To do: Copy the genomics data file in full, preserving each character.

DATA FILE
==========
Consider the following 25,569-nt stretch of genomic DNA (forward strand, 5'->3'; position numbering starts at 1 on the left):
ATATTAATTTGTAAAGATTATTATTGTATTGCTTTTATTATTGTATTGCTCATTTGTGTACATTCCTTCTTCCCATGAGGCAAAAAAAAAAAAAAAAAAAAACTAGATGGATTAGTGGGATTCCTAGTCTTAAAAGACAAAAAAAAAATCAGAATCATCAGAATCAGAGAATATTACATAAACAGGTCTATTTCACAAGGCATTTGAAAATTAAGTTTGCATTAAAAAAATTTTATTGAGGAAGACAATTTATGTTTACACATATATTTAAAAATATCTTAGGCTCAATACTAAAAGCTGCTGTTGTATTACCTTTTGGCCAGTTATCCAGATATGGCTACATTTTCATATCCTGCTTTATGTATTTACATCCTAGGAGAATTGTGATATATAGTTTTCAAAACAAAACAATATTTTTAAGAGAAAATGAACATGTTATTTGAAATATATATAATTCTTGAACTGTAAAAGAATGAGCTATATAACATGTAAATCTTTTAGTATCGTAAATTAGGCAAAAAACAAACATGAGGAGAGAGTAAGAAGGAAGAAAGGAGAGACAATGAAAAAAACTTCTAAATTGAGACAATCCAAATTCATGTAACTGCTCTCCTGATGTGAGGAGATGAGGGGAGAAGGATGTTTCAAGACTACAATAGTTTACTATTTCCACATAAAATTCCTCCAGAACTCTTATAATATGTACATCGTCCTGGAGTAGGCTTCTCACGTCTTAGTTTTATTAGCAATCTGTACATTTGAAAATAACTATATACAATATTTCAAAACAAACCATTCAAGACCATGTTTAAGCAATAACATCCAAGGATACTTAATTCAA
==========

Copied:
Consider the following 25,569-nt stretch of genomic DNA (forward strand, 5'->3'; position numbering starts at 1 on the left):
ATATTAATTTGTAAAGATTATTATTGTATTGCTTTTATTATTGTATTGCTCATTTGTGTACATTCCTTCTTCCCATGAGGCAAAAAAAAAAAAAAAAAAAAACTAGATGGATTAGTGGGATTCCTAGTCTTAAAAGACAAAAAAAAAATCAGAATCATCAGAATCAGAGAATATTACATAAACAGGTCTATTTCACAAGGCATTTGAAAATTAAGTTTGCATTAAAAAAATTTTATTGAGGAAGACAATTTATGTTTACACATATATTTAAAAATATCTTAGGCTCAATACTAAAAGCTGCTGTTGTATTACCTTTTGGCCAGTTATCCAGATATGGCTACATTTTCATATCCTGCTTTATGTATTTACATCCTAGGAGAATTGTGATATATAGTTTTCAAAACAAAACAATATTTTTAAGAGAAAATGAACATGTTATTTGAAATATATATAATTCTTGAACTGTAAAAGAATGAGCTATATAACATGTAAATCTTTTAGTATCGTAAATTAGGCAAAAAACAAACATGAGGAGAGAGTAAGAAGGAAGAAAGGAGAGACAATGAAAAAAACTTCTAAATTGAGACAATCCAAATTCATGTAACTGCTCTCCTGATGTGAGGAGATGAGGGGAGAAGGATGTTTCAAGACTACAATAGTTTACTATTTCCACATAAAATTCCTCCAGAACTCTTATAATATGTACATCGTCCTGGAGTAGGCTTCTCACGTCTTAGTTTTATTAGCAATCTGTACATTTGAAAATAACTATATACAATATTTCAAAACAAACCATTCAAGACCATGTTTAAGCAATAACATCCAAGGATACTTAATTCAA